SMALL CHARITY MAKES BIG DIFFERENCES -- Keith Taylor remembers what it was like to be a financially struggling college student with the generosity of friends and family to help him make ends meet in the worst of times, so he started a charity to facilitate the same kind of small-scale help for hundreds of people who are one missed payment away from losing everything.
Taylor's endeavor was featured on FoxNews.com Aug. 26. Modest Needs, founded in 2002, is described as an innovative philanthropic organization that uses small donations to help people facing short-term financial problems with a goal of keeping the recipient off public assistance.
"I remember in undergrad and graduate school how I was just scraping by," Taylor, now a professor of medieval British literature at Middle Tennessee State University, said. "There were lots of times when an unexpected expense -- a car repair or a medical bill -- could have put me in real trouble. Fortunately, I had people who came through for me."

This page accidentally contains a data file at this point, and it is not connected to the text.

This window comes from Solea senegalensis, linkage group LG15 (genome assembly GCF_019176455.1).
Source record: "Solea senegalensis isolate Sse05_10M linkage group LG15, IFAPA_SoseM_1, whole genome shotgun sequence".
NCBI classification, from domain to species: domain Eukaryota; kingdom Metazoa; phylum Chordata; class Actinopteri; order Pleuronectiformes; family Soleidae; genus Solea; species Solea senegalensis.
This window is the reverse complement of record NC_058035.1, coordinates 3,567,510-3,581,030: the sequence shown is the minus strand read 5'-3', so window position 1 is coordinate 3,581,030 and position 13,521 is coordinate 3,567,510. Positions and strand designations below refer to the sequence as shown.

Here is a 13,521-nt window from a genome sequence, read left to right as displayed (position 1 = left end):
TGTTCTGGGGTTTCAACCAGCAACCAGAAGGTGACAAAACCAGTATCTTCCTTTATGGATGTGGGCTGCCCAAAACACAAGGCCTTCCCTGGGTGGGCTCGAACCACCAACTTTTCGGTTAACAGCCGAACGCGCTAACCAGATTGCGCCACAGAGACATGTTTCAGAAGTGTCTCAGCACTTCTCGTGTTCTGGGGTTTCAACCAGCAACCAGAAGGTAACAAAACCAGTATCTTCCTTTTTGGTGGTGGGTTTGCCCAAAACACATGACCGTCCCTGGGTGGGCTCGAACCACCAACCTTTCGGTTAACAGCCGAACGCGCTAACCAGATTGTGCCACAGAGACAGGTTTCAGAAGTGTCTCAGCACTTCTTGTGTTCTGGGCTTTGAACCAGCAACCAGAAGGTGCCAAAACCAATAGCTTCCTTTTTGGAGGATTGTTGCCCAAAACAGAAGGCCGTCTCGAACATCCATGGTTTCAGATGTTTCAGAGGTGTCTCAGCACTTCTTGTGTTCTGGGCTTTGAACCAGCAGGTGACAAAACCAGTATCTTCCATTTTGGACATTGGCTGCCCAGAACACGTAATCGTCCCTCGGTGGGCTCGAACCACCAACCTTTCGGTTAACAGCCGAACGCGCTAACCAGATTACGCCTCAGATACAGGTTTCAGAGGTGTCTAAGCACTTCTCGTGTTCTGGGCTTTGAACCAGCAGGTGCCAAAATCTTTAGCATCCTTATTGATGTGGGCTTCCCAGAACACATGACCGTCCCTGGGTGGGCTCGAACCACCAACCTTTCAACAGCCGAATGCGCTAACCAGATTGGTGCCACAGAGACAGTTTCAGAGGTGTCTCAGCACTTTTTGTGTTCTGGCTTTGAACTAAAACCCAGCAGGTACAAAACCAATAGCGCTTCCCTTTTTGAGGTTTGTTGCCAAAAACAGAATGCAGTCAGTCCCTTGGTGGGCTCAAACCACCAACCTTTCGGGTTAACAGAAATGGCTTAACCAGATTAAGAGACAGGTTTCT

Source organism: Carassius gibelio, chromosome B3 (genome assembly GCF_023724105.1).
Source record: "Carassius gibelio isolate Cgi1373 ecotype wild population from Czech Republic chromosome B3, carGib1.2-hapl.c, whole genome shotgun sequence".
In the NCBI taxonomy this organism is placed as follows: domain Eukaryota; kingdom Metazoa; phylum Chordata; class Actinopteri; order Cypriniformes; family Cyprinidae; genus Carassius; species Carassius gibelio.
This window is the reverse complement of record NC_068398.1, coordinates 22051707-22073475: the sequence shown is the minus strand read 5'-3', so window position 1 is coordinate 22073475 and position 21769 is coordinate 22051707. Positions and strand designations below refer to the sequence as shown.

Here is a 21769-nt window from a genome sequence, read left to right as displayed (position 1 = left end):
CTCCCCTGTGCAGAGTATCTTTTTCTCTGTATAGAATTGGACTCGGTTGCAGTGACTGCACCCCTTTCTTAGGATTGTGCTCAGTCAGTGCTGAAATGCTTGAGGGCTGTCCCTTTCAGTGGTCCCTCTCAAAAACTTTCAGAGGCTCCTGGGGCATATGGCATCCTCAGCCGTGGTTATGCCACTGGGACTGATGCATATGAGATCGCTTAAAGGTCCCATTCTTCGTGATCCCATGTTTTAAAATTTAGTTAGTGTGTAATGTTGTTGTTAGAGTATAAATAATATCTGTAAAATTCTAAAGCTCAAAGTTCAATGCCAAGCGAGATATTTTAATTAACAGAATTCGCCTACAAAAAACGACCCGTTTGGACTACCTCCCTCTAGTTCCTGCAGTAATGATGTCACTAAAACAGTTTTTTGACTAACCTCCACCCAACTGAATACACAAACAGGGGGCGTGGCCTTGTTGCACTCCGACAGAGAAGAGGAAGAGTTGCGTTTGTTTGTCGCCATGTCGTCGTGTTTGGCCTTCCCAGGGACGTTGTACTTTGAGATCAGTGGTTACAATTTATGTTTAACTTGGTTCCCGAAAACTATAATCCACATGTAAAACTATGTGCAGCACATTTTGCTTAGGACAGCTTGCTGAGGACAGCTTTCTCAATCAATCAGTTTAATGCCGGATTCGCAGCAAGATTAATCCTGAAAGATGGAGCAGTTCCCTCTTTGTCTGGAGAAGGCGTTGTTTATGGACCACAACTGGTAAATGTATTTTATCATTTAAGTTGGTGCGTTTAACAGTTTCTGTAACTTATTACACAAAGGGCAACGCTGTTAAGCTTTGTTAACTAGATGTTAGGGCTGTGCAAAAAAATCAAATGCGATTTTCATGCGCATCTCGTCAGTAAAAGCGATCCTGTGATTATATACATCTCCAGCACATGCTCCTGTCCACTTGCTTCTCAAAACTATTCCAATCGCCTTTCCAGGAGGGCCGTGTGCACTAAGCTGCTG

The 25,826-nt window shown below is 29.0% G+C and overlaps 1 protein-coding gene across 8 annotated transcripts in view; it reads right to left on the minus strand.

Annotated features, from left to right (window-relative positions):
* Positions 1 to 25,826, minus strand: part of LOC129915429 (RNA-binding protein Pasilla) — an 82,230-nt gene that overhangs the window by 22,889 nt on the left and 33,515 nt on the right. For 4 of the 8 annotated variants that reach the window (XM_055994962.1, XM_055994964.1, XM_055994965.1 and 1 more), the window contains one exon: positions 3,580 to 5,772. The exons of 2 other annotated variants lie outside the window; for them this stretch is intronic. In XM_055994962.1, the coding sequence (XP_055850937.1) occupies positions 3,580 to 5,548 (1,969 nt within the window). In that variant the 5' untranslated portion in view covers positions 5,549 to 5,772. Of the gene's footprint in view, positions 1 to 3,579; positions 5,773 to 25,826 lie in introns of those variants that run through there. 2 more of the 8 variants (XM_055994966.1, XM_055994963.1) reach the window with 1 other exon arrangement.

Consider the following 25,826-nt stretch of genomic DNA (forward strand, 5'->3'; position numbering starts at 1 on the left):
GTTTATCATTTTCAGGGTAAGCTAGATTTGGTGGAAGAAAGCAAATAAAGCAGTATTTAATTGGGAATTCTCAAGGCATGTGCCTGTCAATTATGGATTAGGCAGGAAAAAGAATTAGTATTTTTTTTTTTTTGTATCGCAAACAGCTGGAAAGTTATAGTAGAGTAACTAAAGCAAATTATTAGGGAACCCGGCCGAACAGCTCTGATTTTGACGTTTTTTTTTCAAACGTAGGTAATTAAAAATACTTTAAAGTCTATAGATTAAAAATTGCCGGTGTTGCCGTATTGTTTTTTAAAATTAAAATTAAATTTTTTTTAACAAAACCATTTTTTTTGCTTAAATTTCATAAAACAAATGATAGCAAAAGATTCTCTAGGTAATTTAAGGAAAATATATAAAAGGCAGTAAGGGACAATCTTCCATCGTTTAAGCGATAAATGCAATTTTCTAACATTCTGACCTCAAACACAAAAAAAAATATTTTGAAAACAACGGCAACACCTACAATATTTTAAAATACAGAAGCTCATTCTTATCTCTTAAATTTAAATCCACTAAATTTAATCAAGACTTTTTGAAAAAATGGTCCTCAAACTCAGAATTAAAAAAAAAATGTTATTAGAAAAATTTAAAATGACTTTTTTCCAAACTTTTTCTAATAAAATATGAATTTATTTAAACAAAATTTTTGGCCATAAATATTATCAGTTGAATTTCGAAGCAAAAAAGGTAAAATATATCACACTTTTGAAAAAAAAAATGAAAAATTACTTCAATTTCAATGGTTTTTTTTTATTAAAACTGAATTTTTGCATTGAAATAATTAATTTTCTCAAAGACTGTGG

Taylor added that the people who helped him were not wealthy but were able to find some modest help to get him through and enable him to become productive.
The average Modest Needs grant is $180, and a single applicant can receive no more than $1,000 for things like a utility bill, a rent check or healthcare invoice, Fox said. Taylor estimates that the $234,000 Modest Needs has given out has saved its recipient families about $7.7 million in possible lost income.
Modest Needs only accepts donations from private individuals, and unlike government aid, checks are sent directly to the creditors of the beneficiaries to prevent abuse of the system.
"What's been most heartwarming about this project is seeing how everyday people -- people who don't have a lot of money to throw around -- are willing to forego [something like] a night out to dinner ... to make a modest donation that could mean a world of difference for someone they've never met," Taylor said.